Archive | Voices

Summertime offers opportunities

Lauren Ganzenmuller
Staff Writer

The sun is rising earlier and setting later. You may have even caught a sunset or two since the warm up, or perhaps an early morning sunrise. The rays of light are finally warmer, and you are beginning to gain tan color again. Summer is on its way, and it is definitely long over due.

When I let my mind wander about summer, thoughts of late nights, bonfires, parties, concerts, food, hanging out with friends and family, traveling, sleeping and working come to mind. Many of you may find commonalities with some of these characteristics, and may have your own to add. While all of these things comprise a great summer, a few things are missing.

As college students, we are always thinking about our futures. By simply being enrolled in college we are focusing and preparing for our futures. When summer rolls around, we should still be focusing on our futures and preparing ourselves for what life may have in store for us. Read the full story

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Seniors say goodbye to newspaper, college, each other (Amanda)

Amanda Cuteri
Managing Editor

Well people, this is it. It’s the big one. The dreaded “g-word” that I’ve been avoiding for months is here, ready to slap me and every senior right in the face, like the time JWOWW came in full-force at the Situation in Atlantic City at the end of season one.

Sitting down to write this, my last article for the Spectator, I realized it’s likely that this is the last time, for a while at least, I can get away with saying what I want. This is the last time I am my own boss (kind of, not really) and I can write in a voice all my own. From here on out, whatever I write will likely be representing someone else. When I enter the workforce, I’ll have a company I represent, standards to adhere to and values to reflect. I, like the rest of my fellow graduates, am about to answer to “the man” for the rest of my life, to some extent. So this is really the last time it’s appropriate for me to say things, like the twenty-something kid that I am. Read the full story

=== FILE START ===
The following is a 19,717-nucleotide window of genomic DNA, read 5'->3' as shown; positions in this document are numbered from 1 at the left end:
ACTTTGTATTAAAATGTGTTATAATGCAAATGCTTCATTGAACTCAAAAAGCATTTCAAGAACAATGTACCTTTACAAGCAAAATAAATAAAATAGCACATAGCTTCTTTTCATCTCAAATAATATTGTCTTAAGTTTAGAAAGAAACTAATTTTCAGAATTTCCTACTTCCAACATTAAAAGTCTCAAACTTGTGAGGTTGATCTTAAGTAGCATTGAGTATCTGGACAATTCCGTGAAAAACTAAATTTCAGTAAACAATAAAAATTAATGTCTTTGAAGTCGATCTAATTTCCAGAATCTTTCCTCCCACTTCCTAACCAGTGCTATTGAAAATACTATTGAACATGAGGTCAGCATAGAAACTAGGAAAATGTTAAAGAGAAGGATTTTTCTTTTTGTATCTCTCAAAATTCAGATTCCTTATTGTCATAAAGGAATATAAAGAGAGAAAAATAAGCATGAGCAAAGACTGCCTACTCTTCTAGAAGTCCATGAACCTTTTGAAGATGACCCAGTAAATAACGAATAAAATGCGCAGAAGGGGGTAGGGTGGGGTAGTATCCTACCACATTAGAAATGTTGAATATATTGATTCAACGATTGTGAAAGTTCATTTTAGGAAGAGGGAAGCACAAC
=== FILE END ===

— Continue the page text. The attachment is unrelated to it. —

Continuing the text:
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Reflection wraps up school year

Our Viewpoint

Finals are all ready, stress levels are high and it seems like everyone you talk to is a little on edge. Welcome to the end of the semester.

While this time of year has become a routine for us, do you ever take time to reflect on the year that you’re about to finish?

For most of us this time of year is a sprint to summer.

We do our best to cram all the information into our heads that we need to pass, we try and go out one last time before we leave for the summer or for our futures, and most of all it seems like every second of our time is busy. Making sure you get everything done is extremely important but we should all take a moment to reflect on the school year we are about to finish.

Just look at all that has gone on this year on our campus in the past school year. This was the year that we had many strikes over departments being cut; some were saved but unfortunately there are some that received that fatal blow.

Just last semester, groups around campus fought for whatever money they could get after the Student Government Association announced their budget cuts, due to an extreme decrease in enrollment. It was the first time that the voices section took up a majority of the paper.

This year was the first time that Edinboro University opened its doors for the public to stay in after homecoming and after an open house. For some, these were genius ideas for the university, while for others it showed a sign of our weaknesses.